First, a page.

Somewhere past halfway, Dan iterates over eight points about how to be SWARMing. Some of those go into depth with definitions of types of leaders: servant-leader and leader-leader. This section has some practical advice for hiring services to help with your transformation process. The successful transformation will be a long and investment-intensive road, so buckle up!

Conclusion

I sent Dan an email asking if he had a more concise description of SWARMing. One that, hopefully, lays it out without the heavy padding. Those things are valuable to support the idea, no doubt! But I can't exactly expect busy execs to read such a lengthy argument all at once. Especially when it's a new idea which asks them to rethink their organization from top-to-bottom, front-to-back, and side-to-side.


All in all, I'd say it's worth taking the time to read his post. With the right packaging SWARMing could be a catalyst for much needed change. I hope it gets that with a bow on top.





Thursday, July 5, 2018

Book Review: To Sell is Human, by Daniel Pink

I've never posted a book review on this blog, so here goes!

I've been inspired in the past by Daniel Pink when I read his bestselling book Drive, I subscribe to his newsletter, I've written him a couple emails (to which he responded). You might call me a fan. Maybe I am. I did, after all, read another of his books - To Sell Is Human.

Here are some things you might like about it (I know I did)...

What's It About?


In this book, Daniel Pink points out that we all sell. He makes a distinction between sales and non-sales selling. Sales selling is the traditional kind that makes you think of a used-car salesman from the 70's. Non-sales selling is the kind we all do - all the time!

Daniel takes you on a sales call with Norman Hall, the last remaining Fuller Brush Man. Norman is a "door-to-door" salesman. He is resilient, friendly, and has specific characteristics that make him a perfect seller. We should emulate Norman!

We go on other journeys to find out more about non-sales selling. Daniel takes us along to a training session with VPs, CEOs, and other business folks who are sharpening their selling saws. This book is packed with practical advice and results of studies to substantiate his claims.

So, Why Does Traditional Sales Suck?

The book shows us how we generally think of traditional selling in a negative light. Then it opens our eyes as to why. Spoiler Alert! The sales we think of - used car sales from years ago - is an unbalanced transaction. The sellers have all the power. That power was so often abused that the decent folk got pushed out. Why did they have all the power and what changed?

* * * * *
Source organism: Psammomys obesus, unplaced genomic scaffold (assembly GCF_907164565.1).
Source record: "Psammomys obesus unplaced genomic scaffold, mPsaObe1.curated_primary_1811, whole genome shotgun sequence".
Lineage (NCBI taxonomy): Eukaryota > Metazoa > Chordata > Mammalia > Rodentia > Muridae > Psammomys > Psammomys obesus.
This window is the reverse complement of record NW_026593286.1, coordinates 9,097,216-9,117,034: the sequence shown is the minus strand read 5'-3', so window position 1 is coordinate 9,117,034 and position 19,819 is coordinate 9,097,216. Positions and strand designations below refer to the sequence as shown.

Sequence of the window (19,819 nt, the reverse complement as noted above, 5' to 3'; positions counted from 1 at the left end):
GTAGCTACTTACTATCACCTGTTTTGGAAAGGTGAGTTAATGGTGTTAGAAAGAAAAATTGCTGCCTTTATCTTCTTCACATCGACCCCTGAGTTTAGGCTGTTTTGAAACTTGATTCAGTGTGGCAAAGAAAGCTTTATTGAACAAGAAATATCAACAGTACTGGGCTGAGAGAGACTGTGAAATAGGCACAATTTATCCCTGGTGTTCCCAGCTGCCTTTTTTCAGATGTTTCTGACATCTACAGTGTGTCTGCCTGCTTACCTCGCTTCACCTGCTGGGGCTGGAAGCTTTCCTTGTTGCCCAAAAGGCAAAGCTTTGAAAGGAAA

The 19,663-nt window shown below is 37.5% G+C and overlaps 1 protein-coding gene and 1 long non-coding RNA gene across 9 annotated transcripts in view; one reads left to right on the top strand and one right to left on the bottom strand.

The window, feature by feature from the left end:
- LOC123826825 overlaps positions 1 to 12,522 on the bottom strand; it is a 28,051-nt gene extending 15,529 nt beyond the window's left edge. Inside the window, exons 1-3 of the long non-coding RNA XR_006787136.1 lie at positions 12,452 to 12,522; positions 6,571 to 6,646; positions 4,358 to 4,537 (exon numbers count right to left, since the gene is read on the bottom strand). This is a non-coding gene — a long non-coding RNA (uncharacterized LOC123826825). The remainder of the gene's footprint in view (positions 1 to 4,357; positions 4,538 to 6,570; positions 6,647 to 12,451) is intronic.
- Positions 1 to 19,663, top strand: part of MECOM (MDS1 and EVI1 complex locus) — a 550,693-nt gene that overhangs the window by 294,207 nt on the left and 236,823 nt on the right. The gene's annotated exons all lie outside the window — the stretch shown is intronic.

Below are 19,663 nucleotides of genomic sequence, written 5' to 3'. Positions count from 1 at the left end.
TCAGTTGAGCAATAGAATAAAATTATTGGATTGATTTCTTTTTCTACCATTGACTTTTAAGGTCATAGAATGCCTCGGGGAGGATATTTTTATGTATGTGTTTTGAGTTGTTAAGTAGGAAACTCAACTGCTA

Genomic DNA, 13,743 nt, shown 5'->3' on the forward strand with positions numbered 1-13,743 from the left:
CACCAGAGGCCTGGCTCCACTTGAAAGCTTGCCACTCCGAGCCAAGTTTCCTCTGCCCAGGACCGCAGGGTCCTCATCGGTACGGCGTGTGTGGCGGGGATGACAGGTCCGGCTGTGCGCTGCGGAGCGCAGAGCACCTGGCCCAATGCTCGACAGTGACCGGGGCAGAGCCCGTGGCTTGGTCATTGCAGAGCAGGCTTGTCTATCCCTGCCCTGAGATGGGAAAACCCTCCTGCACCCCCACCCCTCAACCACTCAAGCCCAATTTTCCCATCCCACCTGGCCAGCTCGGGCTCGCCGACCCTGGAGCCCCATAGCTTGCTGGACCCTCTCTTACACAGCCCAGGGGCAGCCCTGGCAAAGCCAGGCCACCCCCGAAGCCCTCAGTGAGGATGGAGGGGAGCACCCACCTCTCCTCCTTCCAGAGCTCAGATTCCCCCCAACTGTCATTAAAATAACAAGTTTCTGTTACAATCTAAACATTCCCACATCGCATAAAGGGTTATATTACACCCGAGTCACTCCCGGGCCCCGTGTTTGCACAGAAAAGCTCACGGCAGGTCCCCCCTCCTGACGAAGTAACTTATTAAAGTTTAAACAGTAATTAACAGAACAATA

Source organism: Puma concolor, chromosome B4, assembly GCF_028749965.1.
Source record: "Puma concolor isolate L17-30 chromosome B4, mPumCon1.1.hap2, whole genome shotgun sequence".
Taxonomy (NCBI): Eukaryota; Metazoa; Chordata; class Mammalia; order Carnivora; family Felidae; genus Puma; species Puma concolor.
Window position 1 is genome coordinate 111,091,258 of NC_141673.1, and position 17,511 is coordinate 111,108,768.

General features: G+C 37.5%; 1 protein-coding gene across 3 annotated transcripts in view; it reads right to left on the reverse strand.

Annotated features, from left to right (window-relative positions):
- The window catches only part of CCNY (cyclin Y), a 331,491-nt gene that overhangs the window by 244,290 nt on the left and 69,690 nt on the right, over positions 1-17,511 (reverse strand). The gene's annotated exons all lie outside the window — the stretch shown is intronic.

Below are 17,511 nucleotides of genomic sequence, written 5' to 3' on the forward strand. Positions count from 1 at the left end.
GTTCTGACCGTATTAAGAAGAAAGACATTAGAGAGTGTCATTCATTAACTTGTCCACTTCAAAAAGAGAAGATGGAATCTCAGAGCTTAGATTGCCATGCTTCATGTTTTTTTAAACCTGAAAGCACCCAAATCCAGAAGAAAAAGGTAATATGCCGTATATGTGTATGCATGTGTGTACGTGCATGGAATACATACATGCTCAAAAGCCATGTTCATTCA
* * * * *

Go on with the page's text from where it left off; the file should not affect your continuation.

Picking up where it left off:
I'd recommend that you read the book and find out for yourself. But, since there are so many goodies in To Sell Is Human, I don't feel sorry about giving away this bit. The equation changes when buyers are informed. For example, we can find out everything we need to know and more about a used car before we buy. And we're not as limited in our options. We have the internet. The "information superhighway" for those of you old enough to remember the TV commercials.

Traditional sales used to suck, but it doesn't anymore. It's been transformed into more of a partnership. The role is more about discovering problems and applying solutions than it is about tricking uninformed consumers. Sure, those types of salespeople are still around feeding off the bottom. But your real sales jobs are much more elevated. Think about this...who is running the company you work for? Do they know how to sell?

How Do I Sell?

And then there's non-sales selling. You already do this. Whether you sell the dentist to your kids, a vacation to your spouse, or a new procedure to your boss you're selling! Daniel gives us plenty of practical advice we can all use in everyday life to make the sell.

He presents the new ABCs of selling (Attunement, Buoyancy, and Clarity) in an entertaining and digestible way. There's a lot to learn for those of you who have a hard time selling your ideas. There's some for those of you who think you have it all figured out too!

Besides those ABCs of how to be, he shows you what to do. Pitch, Improvise and Serve.

But, I'm an Introvert! I can't Sell...

This may come as a shocker, but extroverts aren't much better at selling than introverts! It turns out that ambiverts, those who are in the middle of the spectrum between intro- and extro-, are the best sellers. And chances are, you're more in the middle than you care to admit!

"vertedness" isn't binary any more than "brainedness" is right or left. Both are a spectrum, and most people are somewhere in the middle. Find your middle ground and become better at selling! Too much extro- leads to pushiness and not listening. Too much intro- leaves you under-assertive and too quick to walk away. Balance is better, despite what folklore says.

What Can I Take With Me?

This book is a perspective changer. It has shocking revelations! It has practical advice! It's fun to read! To use one of the techniques in the book: To Sell Is Human is a great read, you'll be pleased indeed!